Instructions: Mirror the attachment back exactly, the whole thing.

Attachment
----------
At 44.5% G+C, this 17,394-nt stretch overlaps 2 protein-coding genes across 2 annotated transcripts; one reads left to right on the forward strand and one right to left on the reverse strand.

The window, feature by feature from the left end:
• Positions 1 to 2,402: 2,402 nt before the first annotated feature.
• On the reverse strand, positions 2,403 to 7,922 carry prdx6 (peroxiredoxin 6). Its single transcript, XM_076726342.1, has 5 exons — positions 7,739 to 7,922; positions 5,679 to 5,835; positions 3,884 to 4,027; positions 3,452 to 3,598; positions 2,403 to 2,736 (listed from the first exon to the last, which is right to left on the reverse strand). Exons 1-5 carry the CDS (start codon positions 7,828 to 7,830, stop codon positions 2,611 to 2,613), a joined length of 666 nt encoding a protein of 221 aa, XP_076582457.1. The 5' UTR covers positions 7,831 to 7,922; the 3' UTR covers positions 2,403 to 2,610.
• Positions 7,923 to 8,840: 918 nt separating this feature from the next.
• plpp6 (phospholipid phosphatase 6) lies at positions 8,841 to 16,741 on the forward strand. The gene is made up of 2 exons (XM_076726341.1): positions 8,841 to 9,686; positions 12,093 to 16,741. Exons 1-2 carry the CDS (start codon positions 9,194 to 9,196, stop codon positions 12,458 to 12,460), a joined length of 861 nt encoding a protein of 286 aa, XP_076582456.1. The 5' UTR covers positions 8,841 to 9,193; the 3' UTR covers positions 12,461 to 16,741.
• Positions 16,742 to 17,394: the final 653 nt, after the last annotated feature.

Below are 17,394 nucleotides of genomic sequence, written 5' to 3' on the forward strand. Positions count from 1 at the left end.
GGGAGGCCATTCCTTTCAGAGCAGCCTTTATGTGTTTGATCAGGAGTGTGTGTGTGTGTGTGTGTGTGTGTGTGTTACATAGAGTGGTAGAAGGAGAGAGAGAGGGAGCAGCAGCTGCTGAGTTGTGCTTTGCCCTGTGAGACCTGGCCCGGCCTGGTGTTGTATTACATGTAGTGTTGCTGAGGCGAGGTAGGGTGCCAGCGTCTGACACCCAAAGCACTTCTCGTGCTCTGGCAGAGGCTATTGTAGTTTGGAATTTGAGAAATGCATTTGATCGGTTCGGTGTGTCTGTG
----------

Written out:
At 44.5% G+C, this 17,394-nt stretch overlaps 2 protein-coding genes across 2 annotated transcripts; one reads left to right on the forward strand and one right to left on the reverse strand.

The window, feature by feature from the left end:
• Positions 1 to 2,402: 2,402 nt before the first annotated feature.
• On the reverse strand, positions 2,403 to 7,922 carry prdx6 (peroxiredoxin 6). Its single transcript, XM_076726342.1, has 5 exons — positions 7,739 to 7,922; positions 5,679 to 5,835; positions 3,884 to 4,027; positions 3,452 to 3,598; positions 2,403 to 2,736 (listed from the first exon to the last, which is right to left on the reverse strand). Exons 1-5 carry the CDS (start codon positions 7,828 to 7,830, stop codon positions 2,611 to 2,613), a joined length of 666 nt encoding a protein of 221 aa, XP_076582457.1. The 5' UTR covers positions 7,831 to 7,922; the 3' UTR covers positions 2,403 to 2,610.
• Positions 7,923 to 8,840: 918 nt separating this feature from the next.
• plpp6 (phospholipid phosphatase 6) lies at positions 8,841 to 16,741 on the forward strand. The gene is made up of 2 exons (XM_076726341.1): positions 8,841 to 9,686; positions 12,093 to 16,741. Exons 1-2 carry the CDS (start codon positions 9,194 to 9,196, stop codon positions 12,458 to 12,460), a joined length of 861 nt encoding a protein of 286 aa, XP_076582456.1. The 5' UTR covers positions 8,841 to 9,193; the 3' UTR covers positions 12,461 to 16,741.
• Positions 16,742 to 17,394: the final 653 nt, after the last annotated feature.

Below are 17,394 nucleotides of genomic sequence, written 5' to 3' on the forward strand. Positions count from 1 at the left end.
GGGAGGCCATTCCTTTCAGAGCAGCCTTTATGTGTTTGATCAGGAGTGTGTGTGTGTGTGTGTGTGTGTGTGTGTTACATAGAGTGGTAGAAGGAGAGAGAGAGGGAGCAGCAGCTGCTGAGTTGTGCTTTGCCCTGTGAGACCTGGCCCGGCCTGGTGTTGTATTACATGTAGTGTTGCTGAGGCGAGGTAGGGTGCCAGCGTCTGACACCCAAAGCACTTCTCGTGCTCTGGCAGAGGCTATTGTAGTTTGGAATTTGAGAAATGCATTTGATCGGTTCGGTGTGTCTGTG